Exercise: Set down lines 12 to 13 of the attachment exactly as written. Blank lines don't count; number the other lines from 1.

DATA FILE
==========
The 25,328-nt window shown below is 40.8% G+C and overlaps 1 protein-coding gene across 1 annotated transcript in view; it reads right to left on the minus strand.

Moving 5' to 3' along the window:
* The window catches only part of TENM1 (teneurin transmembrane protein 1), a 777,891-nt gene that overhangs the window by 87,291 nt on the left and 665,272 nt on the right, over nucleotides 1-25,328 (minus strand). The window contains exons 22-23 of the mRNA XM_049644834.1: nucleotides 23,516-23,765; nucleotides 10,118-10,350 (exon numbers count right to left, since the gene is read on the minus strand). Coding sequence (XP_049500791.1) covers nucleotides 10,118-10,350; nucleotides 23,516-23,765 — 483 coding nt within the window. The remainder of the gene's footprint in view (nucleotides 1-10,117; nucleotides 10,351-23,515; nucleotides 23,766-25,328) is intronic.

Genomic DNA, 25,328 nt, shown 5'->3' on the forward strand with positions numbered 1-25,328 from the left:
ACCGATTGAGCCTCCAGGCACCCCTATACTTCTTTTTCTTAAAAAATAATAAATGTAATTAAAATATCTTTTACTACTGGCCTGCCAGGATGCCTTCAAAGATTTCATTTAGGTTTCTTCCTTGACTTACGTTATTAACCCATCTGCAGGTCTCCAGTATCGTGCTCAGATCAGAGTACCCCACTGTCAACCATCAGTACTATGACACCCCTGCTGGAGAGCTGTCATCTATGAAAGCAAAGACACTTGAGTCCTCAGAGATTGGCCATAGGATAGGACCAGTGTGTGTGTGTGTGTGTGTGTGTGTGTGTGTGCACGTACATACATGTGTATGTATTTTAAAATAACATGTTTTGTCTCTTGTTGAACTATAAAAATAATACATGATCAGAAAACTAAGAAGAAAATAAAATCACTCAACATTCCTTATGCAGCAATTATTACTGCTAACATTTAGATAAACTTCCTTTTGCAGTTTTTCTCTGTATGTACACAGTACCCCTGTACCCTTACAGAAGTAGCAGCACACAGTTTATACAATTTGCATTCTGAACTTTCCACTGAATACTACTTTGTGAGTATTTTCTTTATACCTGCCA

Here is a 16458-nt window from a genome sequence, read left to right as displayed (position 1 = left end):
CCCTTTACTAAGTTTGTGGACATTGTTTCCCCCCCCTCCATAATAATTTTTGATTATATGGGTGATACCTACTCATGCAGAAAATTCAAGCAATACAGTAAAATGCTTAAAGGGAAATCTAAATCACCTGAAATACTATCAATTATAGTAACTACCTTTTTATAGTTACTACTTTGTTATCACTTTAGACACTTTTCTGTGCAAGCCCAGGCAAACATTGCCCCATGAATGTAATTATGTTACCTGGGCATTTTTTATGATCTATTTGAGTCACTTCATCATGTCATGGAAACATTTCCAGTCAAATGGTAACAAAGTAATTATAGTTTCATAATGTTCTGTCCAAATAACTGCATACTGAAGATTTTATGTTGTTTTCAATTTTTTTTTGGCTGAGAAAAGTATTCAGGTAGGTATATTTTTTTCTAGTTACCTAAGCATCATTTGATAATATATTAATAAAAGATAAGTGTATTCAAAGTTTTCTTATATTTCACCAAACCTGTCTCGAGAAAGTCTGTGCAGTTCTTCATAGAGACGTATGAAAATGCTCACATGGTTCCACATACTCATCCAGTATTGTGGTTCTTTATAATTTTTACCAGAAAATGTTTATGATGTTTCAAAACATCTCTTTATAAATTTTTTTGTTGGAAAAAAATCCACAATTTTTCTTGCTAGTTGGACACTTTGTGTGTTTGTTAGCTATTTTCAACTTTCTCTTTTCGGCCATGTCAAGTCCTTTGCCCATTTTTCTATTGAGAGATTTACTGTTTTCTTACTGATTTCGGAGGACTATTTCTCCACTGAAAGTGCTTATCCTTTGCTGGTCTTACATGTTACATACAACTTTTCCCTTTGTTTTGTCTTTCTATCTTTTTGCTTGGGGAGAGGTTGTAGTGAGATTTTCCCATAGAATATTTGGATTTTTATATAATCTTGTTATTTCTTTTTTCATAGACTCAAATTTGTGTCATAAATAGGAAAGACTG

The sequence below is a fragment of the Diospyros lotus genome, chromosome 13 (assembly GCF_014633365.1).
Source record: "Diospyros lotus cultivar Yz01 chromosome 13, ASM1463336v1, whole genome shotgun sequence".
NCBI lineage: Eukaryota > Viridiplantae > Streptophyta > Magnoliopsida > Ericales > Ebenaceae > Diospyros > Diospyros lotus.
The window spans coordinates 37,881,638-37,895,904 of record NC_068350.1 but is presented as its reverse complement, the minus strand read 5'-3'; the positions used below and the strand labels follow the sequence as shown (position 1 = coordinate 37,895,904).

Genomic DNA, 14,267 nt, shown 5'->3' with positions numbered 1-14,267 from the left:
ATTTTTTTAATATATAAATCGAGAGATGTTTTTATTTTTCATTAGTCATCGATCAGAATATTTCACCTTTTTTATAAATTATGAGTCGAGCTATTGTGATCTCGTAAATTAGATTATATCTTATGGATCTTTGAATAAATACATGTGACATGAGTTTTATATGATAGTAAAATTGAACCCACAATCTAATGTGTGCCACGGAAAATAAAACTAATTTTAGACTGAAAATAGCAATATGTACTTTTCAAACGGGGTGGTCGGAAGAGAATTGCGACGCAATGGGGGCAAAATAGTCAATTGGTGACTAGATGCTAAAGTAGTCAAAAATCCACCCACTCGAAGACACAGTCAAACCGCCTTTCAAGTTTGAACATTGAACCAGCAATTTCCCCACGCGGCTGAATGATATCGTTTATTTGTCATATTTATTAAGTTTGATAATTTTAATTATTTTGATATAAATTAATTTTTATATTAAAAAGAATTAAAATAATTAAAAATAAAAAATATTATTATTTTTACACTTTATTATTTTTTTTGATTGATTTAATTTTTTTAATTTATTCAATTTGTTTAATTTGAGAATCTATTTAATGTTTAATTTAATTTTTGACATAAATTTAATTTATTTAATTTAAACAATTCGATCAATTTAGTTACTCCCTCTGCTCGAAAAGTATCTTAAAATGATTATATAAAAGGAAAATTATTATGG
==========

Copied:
Genomic DNA, 14,267 nt, shown 5'->3' with positions numbered 1-14,267 from the left:
ATTTTTTTAATATATAAATCGAGAGATGTTTTTATTTTTCATTAGTCATCGATCAGAATATTTCACCTTTTTTATAAATTATGAGTCGAGCTATTGTGATCTCGTAAATTAGATTATATCTTATGGATCTTTGAATAAATACATGTGACATGAGTTTTATATGATAGTAAAATTGAACCCACAATCTAATGTGTGCCACGGAAAATAAAACTAATTTTAGACTGAAAATAGCAATATGTACTTTTCAAACGGGGTGGTCGGAAGAGAATTGCGACGCAATGGGGGCAAAATAGTCAATTGGTGACTAGATGCTAAAGTAGTCAAAAATCCACCCACTCGAAGACACAGTCAAACCGCCTTTCAAGTTTGAACATTGAACCAGCAATTTCCCCACGCGGCTGAATGATATCGTTTATTTGTCATATTTATTAAGTTTGATAATTTTAATTATTTTGATATAAATTAATTTTTATATTAAAAAGAATTAAAATAATTAAAAATAAAAAATATTATTATTTTTACACTTTATTATTTTTTTTGATTGATTTAATTTTTTTAATTTATTCAATTTGTTTAATTTGAGAATCTATTTAATGTTTAATTTAATTTTTGACATAAATTTAATTTATTTAATTTAAACAATTCGATCAATTTAGTTACTCCCTCTGCTCGAAAAGTATCTTAAAATGATTATATAAAAGGAAAATTATTATGG